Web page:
Intracellular Ca2+ is considered a primary regulator of cell function. In the present study, the control and the effects of intracellular Ca2+ in brown adipocytes have been investigated. Cytosolic Ca2+ levels ([Ca2+]i) are the resultant of the activity of Ca2+ transport systems. Results concerning Ca2+transport systems in the plasma membrane, endoplasmic reticulum and mitochondria are presented.
[Ca2+]i, monitored with Fura-2/AM, is increased when brown adipocytes are stimulated with norepinephrine (NE). The NE effect is mediated via a1-adrenoceptors and involves both release from intracellular Ca2+ stores and influx of extracellular Ca2+. The NE-induced [Ca2+]i response could be desensitized by pretreatment with NE. The desensitization is also mediated by a1-receptors and intracellularly by increased [Ca2+]i and calmodulin but not by protein kinase C. The kinetics of the desensitization are similar to those of inhibition of protein synthesis or transcription and the desensitization is associated with a comparable decrease in the number of a1-receptors.
Mitochondrial Ca2+ levels ([Ca2+]m) were monitored within brown adipocytes with mitochondrially targeted aequorin. [Ca2+]m was not a simple reflection of [Ca2+]i; rather, evidence is presented for the existence of a b-adrenergic, cAMP-mediated signal that augments the [Ca2+]m/[Ca2+]i ratio. This signal causes the mitochondria to sequester Ca2+ even in the absence of increased cytosolic levels. Inhibition of mitochondrial Ca2+ uptake augments the cytosolic responses. Mitochondria may thus play an important role even in cytosolic Ca2+homeostasis in brown adipocytes.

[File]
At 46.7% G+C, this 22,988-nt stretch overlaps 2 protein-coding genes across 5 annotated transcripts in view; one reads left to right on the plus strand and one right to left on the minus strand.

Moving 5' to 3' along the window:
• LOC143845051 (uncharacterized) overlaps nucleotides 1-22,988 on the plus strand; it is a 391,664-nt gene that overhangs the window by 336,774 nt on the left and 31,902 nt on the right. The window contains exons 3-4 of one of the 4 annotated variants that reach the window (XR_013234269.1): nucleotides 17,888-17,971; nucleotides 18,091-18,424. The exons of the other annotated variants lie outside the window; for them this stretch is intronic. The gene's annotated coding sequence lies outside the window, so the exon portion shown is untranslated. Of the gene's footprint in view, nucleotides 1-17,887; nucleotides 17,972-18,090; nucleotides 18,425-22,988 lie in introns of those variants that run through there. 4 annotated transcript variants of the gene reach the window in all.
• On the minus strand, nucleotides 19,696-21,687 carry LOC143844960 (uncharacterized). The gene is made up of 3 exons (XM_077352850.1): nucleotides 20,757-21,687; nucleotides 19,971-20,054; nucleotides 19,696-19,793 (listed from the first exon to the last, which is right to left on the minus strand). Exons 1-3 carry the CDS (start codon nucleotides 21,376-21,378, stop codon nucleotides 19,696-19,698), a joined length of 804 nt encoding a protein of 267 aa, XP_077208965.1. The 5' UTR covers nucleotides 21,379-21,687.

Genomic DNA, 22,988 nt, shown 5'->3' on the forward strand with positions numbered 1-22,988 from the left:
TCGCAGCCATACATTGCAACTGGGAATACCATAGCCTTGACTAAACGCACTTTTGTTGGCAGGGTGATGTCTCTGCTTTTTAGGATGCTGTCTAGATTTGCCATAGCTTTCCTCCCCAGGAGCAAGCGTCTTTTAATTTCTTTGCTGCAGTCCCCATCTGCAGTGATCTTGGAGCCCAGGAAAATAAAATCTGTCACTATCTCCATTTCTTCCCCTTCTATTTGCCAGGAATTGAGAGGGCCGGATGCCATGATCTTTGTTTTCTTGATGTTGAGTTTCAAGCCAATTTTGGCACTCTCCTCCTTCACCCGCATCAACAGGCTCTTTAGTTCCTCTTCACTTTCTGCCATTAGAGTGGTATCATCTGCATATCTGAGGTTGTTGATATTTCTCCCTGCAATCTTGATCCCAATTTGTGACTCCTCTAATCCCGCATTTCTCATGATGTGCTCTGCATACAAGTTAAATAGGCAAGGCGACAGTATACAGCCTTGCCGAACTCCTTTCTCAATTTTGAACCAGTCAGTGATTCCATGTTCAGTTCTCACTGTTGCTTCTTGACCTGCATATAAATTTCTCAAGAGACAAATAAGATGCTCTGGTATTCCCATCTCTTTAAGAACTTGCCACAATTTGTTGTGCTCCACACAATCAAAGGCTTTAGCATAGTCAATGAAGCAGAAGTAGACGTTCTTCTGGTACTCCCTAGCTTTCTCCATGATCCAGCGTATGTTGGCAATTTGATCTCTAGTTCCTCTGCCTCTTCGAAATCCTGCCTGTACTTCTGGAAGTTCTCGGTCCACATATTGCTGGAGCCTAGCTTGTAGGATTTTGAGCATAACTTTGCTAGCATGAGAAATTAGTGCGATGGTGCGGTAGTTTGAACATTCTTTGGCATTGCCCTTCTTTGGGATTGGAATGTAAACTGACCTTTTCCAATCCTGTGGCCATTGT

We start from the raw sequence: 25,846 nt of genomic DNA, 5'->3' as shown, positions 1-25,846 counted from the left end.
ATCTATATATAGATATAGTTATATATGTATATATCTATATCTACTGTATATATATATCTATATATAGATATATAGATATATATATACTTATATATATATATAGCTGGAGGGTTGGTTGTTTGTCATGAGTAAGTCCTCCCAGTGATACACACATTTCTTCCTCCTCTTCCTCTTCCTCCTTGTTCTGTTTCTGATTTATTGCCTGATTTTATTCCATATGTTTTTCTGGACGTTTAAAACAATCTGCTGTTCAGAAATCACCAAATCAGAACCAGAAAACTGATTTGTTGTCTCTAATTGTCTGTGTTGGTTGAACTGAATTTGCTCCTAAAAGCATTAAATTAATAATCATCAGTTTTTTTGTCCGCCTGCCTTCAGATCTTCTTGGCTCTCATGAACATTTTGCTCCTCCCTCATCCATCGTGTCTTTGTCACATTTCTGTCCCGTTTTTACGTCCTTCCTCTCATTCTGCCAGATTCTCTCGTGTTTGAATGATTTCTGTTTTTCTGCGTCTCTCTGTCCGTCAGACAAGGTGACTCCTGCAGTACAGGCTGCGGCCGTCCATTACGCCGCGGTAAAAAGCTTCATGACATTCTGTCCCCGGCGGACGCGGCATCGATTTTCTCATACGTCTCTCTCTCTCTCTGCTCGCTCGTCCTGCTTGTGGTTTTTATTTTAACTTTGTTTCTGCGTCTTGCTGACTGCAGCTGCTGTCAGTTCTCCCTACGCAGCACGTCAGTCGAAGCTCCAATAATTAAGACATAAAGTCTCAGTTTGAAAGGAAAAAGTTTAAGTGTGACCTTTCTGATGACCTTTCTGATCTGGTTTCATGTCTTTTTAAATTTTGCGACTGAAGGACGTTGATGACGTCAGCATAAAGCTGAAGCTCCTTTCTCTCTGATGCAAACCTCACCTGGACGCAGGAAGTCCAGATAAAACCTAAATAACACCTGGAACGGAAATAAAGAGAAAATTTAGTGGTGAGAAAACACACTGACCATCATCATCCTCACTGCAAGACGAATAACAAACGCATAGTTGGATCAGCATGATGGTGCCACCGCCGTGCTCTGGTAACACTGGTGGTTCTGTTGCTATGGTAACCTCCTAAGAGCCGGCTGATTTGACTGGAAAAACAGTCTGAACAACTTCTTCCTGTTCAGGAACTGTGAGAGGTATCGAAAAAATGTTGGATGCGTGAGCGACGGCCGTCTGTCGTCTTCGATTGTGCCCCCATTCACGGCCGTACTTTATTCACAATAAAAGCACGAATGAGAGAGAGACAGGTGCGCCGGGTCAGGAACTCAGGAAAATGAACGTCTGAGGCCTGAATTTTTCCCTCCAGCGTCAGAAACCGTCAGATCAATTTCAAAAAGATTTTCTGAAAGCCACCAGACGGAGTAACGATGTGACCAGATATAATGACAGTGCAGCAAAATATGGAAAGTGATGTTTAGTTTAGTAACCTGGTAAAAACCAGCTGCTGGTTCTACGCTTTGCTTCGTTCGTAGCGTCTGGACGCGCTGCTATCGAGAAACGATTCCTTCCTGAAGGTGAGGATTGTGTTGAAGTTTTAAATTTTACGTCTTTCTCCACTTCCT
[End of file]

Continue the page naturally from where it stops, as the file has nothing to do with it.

Chronic treatment of brown adipocytes with NE resulted in marked alterations of cytosolic Ca2+ handling, but the mitochondria retained their ability to sequester Ca2+during adrenergic stimulation, i.e. under conditions when UCP1 should be active.
The effects of an increase in [Ca2+]i involve activation of a cAMP phosphodiesterase, and the presence of this component explains the unusual kinetic characteristics of norepinephrine-induced cAMP accumulation. [Ca2+]i is also involved in the regulation of gene expression: increased [Ca2+]i interacts synergistically with cAMP in the control of c-fos expression which may be of significance for regulation of cell proliferation and differentiation.
It was concluded that Ca2+ is a primary regulator of physiological functions in brown adipocytes. The Ca2+ transport systems in brown adipocytes are involved in the regulation of intracellular and intraorganellar Ca2+. Changes of the free cytosolic Ca2+ concentration by hormone stimulation induces the activation of many physiological processes.
Stockholm: Stockholm University , 1999. , 70 p.